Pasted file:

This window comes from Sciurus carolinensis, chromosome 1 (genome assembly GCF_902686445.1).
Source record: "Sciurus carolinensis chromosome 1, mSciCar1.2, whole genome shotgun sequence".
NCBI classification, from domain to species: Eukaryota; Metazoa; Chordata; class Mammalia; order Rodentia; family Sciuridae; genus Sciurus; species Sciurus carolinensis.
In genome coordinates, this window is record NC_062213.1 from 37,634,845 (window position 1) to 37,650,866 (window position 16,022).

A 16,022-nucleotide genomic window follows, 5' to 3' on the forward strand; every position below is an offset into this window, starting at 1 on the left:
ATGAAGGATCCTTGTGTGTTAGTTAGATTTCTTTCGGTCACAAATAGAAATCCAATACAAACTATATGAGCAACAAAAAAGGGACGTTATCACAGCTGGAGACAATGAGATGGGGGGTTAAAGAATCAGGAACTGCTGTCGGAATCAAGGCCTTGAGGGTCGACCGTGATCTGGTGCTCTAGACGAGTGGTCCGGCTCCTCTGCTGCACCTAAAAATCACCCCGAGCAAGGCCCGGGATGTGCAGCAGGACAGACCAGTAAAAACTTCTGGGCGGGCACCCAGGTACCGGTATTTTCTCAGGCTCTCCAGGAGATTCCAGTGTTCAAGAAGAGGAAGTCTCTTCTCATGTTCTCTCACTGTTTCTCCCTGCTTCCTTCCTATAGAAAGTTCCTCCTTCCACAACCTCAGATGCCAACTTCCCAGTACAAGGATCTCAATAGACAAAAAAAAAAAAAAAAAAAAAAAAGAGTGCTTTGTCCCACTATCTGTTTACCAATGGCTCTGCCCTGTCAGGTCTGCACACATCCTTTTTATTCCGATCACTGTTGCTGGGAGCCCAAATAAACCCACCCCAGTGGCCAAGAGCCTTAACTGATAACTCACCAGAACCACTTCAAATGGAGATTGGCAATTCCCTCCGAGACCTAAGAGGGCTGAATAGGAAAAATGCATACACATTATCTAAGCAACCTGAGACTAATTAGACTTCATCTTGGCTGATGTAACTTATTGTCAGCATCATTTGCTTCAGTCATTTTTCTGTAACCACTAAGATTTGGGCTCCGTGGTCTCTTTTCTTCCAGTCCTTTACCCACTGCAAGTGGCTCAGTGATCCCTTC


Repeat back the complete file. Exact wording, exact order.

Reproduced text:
This window comes from Sciurus carolinensis, chromosome 1 (genome assembly GCF_902686445.1).
Source record: "Sciurus carolinensis chromosome 1, mSciCar1.2, whole genome shotgun sequence".
NCBI classification, from domain to species: Eukaryota; Metazoa; Chordata; class Mammalia; order Rodentia; family Sciuridae; genus Sciurus; species Sciurus carolinensis.
In genome coordinates, this window is record NC_062213.1 from 37,634,845 (window position 1) to 37,650,866 (window position 16,022).

A 16,022-nucleotide genomic window follows, 5' to 3' on the forward strand; every position below is an offset into this window, starting at 1 on the left:
ATGAAGGATCCTTGTGTGTTAGTTAGATTTCTTTCGGTCACAAATAGAAATCCAATACAAACTATATGAGCAACAAAAAAGGGACGTTATCACAGCTGGAGACAATGAGATGGGGGGTTAAAGAATCAGGAACTGCTGTCGGAATCAAGGCCTTGAGGGTCGACCGTGATCTGGTGCTCTAGACGAGTGGTCCGGCTCCTCTGCTGCACCTAAAAATCACCCCGAGCAAGGCCCGGGATGTGCAGCAGGACAGACCAGTAAAAACTTCTGGGCGGGCACCCAGGTACCGGTATTTTCTCAGGCTCTCCAGGAGATTCCAGTGTTCAAGAAGAGGAAGTCTCTTCTCATGTTCTCTCACTGTTTCTCCCTGCTTCCTTCCTATAGAAAGTTCCTCCTTCCACAACCTCAGATGCCAACTTCCCAGTACAAGGATCTCAATAGACAAAAAAAAAAAAAAAAAAAAAAAAGAGTGCTTTGTCCCACTATCTGTTTACCAATGGCTCTGCCCTGTCAGGTCTGCACACATCCTTTTTATTCCGATCACTGTTGCTGGGAGCCCAAATAAACCCACCCCAGTGGCCAAGAGCCTTAACTGATAACTCACCAGAACCACTTCAAATGGAGATTGGCAATTCCCTCCGAGACCTAAGAGGGCTGAATAGGAAAAATGCATACACATTATCTAAGCAACCTGAGACTAATTAGACTTCATCTTGGCTGATGTAACTTATTGTCAGCATCATTTGCTTCAGTCATTTTTCTGTAACCACTAAGATTTGGGCTCCGTGGTCTCTTTTCTTCCAGTCCTTTACCCACTGCAAGTGGCTCAGTGATCCCTTC